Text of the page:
“Ultimately every COVID death in any community designed for older adults is tragic, and lessons were learned regarding health and safety protocols and where improvements are most needed,” said Brian Jurutka, NIC’s president and CEO. “The facts include that COVID-19 transmission is more likely with close person-to-person contact and mortality increases with age and co-morbidities. This study shows senior housing isn’t homogeneous, and mortality was higher in property types whose residents, on average, are sicker and require higher levels of care.”
Experts say COVID-19 may have accelerated or replaced other common causes of death in 2020. However, data show that residents in senior housing properties are older and more vulnerable than people who live in private homes. Prior to COVID-19, almost one-third of all skilled nursing residents died annually, with skilled nursing facilities often being the final residence prior to death.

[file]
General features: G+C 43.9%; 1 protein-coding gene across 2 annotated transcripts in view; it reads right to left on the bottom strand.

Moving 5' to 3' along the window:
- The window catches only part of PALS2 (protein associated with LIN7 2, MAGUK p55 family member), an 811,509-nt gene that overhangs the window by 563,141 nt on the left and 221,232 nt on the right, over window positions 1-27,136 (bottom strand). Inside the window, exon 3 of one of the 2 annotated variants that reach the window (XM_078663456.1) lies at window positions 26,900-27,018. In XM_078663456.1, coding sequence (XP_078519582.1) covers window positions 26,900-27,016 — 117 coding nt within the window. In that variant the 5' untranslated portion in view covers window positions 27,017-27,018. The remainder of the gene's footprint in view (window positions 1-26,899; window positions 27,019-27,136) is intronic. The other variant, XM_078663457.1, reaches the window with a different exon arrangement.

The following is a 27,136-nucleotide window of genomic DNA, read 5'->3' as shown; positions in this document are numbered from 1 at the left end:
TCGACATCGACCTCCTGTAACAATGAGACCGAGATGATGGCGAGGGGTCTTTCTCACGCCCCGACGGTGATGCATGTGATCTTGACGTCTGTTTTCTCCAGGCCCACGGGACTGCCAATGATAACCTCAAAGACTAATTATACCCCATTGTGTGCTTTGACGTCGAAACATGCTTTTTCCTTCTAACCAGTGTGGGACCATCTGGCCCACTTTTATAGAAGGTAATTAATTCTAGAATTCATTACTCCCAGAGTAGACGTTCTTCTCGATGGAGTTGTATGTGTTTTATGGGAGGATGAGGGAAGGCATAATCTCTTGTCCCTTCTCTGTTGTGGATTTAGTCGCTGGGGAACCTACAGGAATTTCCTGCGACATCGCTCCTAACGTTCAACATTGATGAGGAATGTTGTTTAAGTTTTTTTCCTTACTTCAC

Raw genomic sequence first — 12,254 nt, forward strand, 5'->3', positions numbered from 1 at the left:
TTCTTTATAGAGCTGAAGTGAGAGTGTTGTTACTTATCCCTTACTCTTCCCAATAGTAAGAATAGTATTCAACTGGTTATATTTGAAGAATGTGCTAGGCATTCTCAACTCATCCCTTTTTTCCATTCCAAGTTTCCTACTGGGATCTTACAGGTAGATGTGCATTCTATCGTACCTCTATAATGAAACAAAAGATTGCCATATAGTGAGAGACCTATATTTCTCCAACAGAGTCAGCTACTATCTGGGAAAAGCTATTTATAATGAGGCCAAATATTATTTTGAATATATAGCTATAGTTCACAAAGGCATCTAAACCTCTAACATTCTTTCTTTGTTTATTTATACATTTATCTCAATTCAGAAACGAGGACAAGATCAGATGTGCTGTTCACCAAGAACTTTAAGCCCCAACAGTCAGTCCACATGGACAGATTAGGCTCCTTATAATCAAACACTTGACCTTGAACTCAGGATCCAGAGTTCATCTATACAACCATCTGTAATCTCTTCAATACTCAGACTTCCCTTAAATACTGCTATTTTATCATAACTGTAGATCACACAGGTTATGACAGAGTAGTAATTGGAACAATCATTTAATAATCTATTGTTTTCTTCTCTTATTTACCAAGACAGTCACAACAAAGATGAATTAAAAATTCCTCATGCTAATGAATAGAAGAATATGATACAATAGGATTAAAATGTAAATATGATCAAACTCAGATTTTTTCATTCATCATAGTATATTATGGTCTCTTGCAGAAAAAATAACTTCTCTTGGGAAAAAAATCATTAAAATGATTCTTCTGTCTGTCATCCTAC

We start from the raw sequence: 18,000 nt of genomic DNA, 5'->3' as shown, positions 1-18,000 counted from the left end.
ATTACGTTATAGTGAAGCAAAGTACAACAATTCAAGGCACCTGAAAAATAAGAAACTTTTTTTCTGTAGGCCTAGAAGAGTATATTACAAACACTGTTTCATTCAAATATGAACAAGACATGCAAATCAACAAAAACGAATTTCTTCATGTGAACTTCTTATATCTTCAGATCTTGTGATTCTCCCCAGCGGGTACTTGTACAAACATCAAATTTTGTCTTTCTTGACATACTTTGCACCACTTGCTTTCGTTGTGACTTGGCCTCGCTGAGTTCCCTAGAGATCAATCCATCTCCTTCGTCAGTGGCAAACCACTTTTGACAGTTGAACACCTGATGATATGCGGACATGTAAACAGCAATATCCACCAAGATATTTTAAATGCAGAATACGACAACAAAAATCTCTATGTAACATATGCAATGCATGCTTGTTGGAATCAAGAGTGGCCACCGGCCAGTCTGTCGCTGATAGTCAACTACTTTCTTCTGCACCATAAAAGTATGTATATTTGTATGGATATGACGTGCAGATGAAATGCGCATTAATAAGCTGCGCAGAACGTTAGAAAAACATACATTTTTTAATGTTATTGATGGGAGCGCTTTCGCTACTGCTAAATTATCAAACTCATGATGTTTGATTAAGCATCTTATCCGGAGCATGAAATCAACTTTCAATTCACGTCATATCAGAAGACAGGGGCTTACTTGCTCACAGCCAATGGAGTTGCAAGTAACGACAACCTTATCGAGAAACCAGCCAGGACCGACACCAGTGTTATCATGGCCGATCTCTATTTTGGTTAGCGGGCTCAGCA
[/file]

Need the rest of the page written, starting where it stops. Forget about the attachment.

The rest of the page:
“These findings are critical to informing the public’s understanding of safety within various senior housing options,” said Terry Fulmer, president of The John A. Hartford Foundation. “As older adults consider their living arrangements, this information can empower informed decisions.”
The analysis included data from 3,817 senior housing properties across 113 counties in five states: Colorado, Connecticut, Florida, Georgia, and Pennsylvania. A complete report and data methodology are available here.
Advisors to the NORC study say further research is urgently needed to better understand the role that health, age, and demographic characteristics play in mortality rates by different residential care setting. NIC plans to support a second phase of research building on these findings to be completed later this year.
NIC’s research grant to NORC was supported by an Advisory Committee, including:
• Terry Fulmer, Ph.D., RN, FAAN, President of The John A. Hartford Foundation;
• Ardeshir Hashmi, MD, Chair for Geriatric Innovation and Director of the Center for Geriatric Medicine at Cleveland Clinic;